U.S. Secretary of State John Kerry said on Saturday that Egypt's need to reach a loan deal with the IMF is "paramount."

Kerry arrived in Egypt on his first visit to the Arab world since taking office for talks with the leaders of a country that is mired in political and economic crisis two years after the overthrow of autocrat Hosni Mubarak.

"It is paramount, essential, urgent that the Egyptian economy get stronger, that it gets back on its feet," Kerry told Egyptian and U.S. executives in Cairo. "It's clear to us that the IMF arrangement needs to be reached, that we need to give the market that confidence." 

Kerry also said he was certain that U.S. cooperation with Egypt can only happen if Cairo makes the right fundamental choices regarding the International Monetary Fund.

With Egypt's pound and foreign currency reserves sliding, a senior U.S. official said earlier Saturday that if Cairo could agree on a $4.8 billion loan from the IMF, this would bring in other funds from the United States, European Union and Arab countries.

However, the official said Kerry believed Egypt needed to increase tax revenues and reduce energy subsidies - measures that are likely to prove highly unpopular with a people struggling during the country's crisis.

"His basic message is it's very important to the new Egypt for there to be a firm economic foundation," the official told reporters as Kerry flew to Cairo.

"In order for there to be agreement on doing the kinds of economic reforms that would be required under an IMF deal there has to be a basic political ... agreement among all of the various players in Egypt," the official said on condition of anonymity.

Egypt said on Thursday it would invite a team from the International Monetary Fund to reopen talks on the loan and the investment minister expressed hope that a deal could be done by the end of April.

The loan was agreed in principle last November but put on hold at Cairo's request during street violence the following month in protest at a planned rise in taxes.

While the tax rise was withdrawn, Islamist President Mohammed Morsi is likely to face violent protests on the streets as any cuts in subsidies demanded by the IMF which will push up living costs in a country where poverty is rife.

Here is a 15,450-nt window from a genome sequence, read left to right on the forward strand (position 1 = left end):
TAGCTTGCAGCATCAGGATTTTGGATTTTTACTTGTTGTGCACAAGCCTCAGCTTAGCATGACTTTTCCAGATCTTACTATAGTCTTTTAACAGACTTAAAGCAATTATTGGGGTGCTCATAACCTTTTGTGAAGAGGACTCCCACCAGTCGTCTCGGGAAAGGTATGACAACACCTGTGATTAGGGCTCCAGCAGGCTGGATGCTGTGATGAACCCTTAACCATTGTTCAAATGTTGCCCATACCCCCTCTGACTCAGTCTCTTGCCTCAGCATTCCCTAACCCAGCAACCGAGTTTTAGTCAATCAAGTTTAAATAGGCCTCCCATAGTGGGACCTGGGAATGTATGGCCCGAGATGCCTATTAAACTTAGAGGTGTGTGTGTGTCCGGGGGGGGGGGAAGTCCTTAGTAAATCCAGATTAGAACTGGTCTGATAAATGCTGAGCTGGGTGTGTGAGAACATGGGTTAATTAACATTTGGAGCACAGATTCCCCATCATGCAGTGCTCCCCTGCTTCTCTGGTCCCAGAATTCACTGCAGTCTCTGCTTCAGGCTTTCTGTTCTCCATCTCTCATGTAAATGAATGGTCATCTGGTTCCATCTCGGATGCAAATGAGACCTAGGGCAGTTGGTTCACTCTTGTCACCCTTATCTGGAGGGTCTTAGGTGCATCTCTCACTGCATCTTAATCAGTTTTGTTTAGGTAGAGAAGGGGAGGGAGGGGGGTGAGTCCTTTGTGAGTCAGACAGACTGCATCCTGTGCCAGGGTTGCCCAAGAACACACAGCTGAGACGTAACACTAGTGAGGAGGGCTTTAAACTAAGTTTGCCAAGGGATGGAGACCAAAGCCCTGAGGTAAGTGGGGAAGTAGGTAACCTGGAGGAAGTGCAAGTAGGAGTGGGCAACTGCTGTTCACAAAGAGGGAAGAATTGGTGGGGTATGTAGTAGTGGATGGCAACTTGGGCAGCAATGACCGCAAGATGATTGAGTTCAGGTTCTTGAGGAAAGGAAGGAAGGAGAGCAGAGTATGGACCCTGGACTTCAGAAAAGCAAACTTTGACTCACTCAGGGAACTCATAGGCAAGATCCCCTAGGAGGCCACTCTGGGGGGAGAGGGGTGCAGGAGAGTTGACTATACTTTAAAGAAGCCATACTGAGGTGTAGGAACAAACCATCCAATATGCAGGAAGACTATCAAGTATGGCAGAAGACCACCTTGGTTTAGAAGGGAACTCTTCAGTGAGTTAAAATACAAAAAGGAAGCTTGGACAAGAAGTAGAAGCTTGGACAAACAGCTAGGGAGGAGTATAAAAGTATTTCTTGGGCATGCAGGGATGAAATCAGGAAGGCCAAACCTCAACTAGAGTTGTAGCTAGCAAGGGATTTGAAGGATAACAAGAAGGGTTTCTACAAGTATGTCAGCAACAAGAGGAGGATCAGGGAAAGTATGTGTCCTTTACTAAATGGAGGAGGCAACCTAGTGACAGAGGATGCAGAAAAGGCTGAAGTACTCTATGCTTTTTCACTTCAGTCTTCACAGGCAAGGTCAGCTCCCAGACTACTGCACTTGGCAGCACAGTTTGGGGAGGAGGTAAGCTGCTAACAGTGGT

Heavy subsidy cost

Energy subsidies soak up about 20 percent of the government budget, bloating a deficit which is expected to soar to 12.3 percent of annual economic output this financial year unless the government takes urgent action on reform.

Kerry will stress the need for agreement across the political spectrum on reforms and winning approval in the Shura Council, Egypt's upper house of parliament.

"What they need to do is ... things like increasing tax revenues, reducing energy subsidies, making clear what the approval process will be to the Shura Council for an IMF agreement, that kind of thing," said the official.

Hopes for political consensus between the ruling Islamists and opposition parties seem slim. Liberal and leftist opposition parties have announced a boycott of parliamentary elections, scheduled for April to June, over a new constitution produced by an Islamist-dominated assembly and over other grievances.

Kerry is due to meet opposition leaders on Saturday but the list of participants is missing many senior figures, including Hamdeen Sabahi, who came a close third in presidential elections last year and former UN nuclear agency chief Mohamed ElBaradei. Sabahi and ElBaradei rejected invitations to meet with the U.S. secretary of state on his official visit.

As Kerry was set to meet with the opposition figures, activists in the Nile Delta city of Mansoura said a 14-year-old protester was killed when an armored police vehicle crushed him to death during violent anti-Morsi protests before dawn on Friday. In the restive Suez Canal city of Port Said, a police vehicle ran over five people Friday afternoon after protesters marching along a main street refused to allow the car through.

Egypt's foreign currency reserves have fallen to not much more than a third of their level before the 2011 revolution and the Egyptian pound has lost more than 8 percent against the dollar since the end of last year.

Kerry would not explicitly tell the opposition parties to renounce their boycott of the lower house polls, the official said.

However, the official added: "If they want to engage, if they want to assure that their views are taken account, the only way to do that is to participate. That they can't sit aside and just assume that somehow by magic that all of this is going to happen ... They've got to participate."